That didn't mean that Supertramp had turned into The Sweet. They still had it in them to stretch out on a jam like "Rudy" for seven plus minutes, or the orchestral overload of "Asylum." Like Pink Floyd, they took to investigating where the border between sanity and insanity balanced. "Asylum," "Hide In Your Shell" and "If Everyone Was Listening" are cries from a haunted soul (perhaps it belongs to Rudy). "Dark Side of The Moon" may have been a take on full-on madness, "Crime of The Century" wonders how you get there.

That kind of thinking extended into other Supertramp albums (think of "Fool's Overture" on "Even in The Quietest Moments" or even the hit "The Logical Song"). However, it was the interplay of band leaders and chief songwriters Rick Davies and Roger Hodgson that made "Crime of The Century" such a thought provoking album, and it still sounds as sonically gorgeous now as it did when it pulled Supertramp into stardom.


Monday, April 15, 2013

My Amazon Reviews: Thin Lizzy "Jailbreak (Deluxe Version)"

The Day The Boys Came to Town
5 Out Of 5 Stars

Sporting enigmatic frontman Phil Lynott and the twin guitar attack of Scott Gorham and Brian Robertson, Thin Lizzy were fired up and in fighting form when they delivered 1976's "Jailbreak." This was a do or die album for them, as they'd been intimated that they needed a hit or it was game over. From the opening punch of the title song (complete with sirens and alarm bells), you could tell; Thin Lizzy had made an album that was going to be their big payday.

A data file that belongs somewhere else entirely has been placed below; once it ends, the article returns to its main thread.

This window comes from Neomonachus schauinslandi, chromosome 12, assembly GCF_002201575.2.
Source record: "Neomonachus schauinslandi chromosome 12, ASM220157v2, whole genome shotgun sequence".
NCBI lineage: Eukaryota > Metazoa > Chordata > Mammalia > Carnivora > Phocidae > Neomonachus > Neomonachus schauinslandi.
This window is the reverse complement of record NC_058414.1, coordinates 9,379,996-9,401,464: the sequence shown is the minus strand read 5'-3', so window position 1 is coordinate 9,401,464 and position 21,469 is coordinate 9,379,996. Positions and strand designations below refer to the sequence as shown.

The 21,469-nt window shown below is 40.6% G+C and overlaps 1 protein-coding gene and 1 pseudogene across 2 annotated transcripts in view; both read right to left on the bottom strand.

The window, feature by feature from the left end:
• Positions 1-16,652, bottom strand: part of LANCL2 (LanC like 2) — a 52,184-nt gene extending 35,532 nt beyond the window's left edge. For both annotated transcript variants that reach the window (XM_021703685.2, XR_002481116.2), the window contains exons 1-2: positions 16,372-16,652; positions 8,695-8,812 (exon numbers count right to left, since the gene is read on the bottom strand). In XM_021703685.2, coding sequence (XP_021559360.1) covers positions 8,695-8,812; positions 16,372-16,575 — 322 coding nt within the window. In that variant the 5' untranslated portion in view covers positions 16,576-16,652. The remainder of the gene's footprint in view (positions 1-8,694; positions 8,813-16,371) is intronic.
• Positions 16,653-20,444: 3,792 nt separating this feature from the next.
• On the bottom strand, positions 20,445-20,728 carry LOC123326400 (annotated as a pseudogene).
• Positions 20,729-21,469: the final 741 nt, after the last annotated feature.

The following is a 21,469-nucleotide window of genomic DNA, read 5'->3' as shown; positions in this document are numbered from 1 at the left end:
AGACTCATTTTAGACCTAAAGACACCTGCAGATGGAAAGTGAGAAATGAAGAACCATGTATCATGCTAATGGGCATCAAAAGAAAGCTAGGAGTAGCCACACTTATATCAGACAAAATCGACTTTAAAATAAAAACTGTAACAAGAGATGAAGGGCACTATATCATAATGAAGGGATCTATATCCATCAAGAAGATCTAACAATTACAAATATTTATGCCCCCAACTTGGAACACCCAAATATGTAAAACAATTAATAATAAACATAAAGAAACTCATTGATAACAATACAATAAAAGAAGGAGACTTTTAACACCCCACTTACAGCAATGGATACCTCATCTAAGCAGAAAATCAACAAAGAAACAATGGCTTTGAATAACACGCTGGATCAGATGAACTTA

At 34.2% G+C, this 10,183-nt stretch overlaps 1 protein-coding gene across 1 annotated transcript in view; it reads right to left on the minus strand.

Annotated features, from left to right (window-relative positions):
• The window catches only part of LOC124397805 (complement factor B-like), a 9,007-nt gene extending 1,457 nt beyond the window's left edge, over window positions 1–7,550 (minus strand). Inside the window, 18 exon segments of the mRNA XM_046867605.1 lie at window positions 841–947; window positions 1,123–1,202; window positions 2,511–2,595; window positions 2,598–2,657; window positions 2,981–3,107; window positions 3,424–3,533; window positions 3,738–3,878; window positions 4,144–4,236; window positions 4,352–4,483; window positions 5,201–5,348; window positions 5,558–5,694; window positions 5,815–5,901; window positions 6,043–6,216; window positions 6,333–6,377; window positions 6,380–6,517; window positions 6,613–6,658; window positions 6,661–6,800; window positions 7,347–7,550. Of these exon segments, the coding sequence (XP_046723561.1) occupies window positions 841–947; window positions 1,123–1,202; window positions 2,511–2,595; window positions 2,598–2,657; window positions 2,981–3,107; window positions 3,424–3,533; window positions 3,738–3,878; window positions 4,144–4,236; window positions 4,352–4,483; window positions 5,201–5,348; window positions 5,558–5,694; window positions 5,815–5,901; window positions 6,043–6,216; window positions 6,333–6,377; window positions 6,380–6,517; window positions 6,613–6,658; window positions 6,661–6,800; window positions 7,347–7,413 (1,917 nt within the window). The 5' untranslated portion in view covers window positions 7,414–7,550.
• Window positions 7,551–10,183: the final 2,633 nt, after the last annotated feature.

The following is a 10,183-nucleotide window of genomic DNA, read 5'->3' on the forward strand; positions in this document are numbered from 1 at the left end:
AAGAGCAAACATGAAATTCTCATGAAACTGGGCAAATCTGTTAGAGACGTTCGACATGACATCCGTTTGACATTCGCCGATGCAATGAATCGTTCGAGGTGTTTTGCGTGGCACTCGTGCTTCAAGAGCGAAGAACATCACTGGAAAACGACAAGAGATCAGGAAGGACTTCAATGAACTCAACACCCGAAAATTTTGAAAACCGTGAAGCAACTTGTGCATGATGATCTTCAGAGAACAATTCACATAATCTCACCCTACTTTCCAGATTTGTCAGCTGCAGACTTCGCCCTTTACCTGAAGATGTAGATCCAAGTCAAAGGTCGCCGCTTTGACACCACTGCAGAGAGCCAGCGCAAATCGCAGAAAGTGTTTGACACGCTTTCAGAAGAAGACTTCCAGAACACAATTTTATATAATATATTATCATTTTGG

Even bigger was the rock anthem to bad boy behavior, "The Boys are Back in Town." Memorable on the first listen, the hook stuck with you and gave Thin Lizzy its first and only American hit. Loaded with macho imagery and rock energy, it's become enough of a classic to be picked for TV commercials. Still, the 'boys' were rampant all across "Jailbreak," with the kind of romantic imagery about coming of age and pushing back against authority, like the title track "Fight or Fall," or "Warriors."

Lynott also had a special place in his heart for American mythology, which is exposed on the romantic "Romeo and The Lonely Girl" and "Cowboy Song." Lynott's vocals are even soulful on these songs, underlining the fact that Thin Lizzy, even though pegged as hard rockers, had a lot of colorful characters in the storybook. The 'rocking' title is still deserved, with the twin harmonies of Gorham and Robertson snaking through the best songs here, and drummer Brian Downey punching through "Warriors" with a brief but effective solo.

"Jailbreak" was the break Thin Lizzy needed, not only breaking the band in the USA, but across the world. The remaster makes things a bit punchier, but the bonus disc "remixes" should be viewed with suspicion; Joe Elliott (of Def Leppard and an avowed Lizzy fan) and former guitarist Gorham added overdubs and extra vocals to the new mixes. The BBC sessions are ace material, showing what the band was capable of in an intimate space. There's one unreleased studio track ("Blues Boy") and a fine early version of "Cowboy Song" then titled "Derby Blues." Overall, a better "deluxe version" than you often find marketed as such, and a classic bit of 70's rock.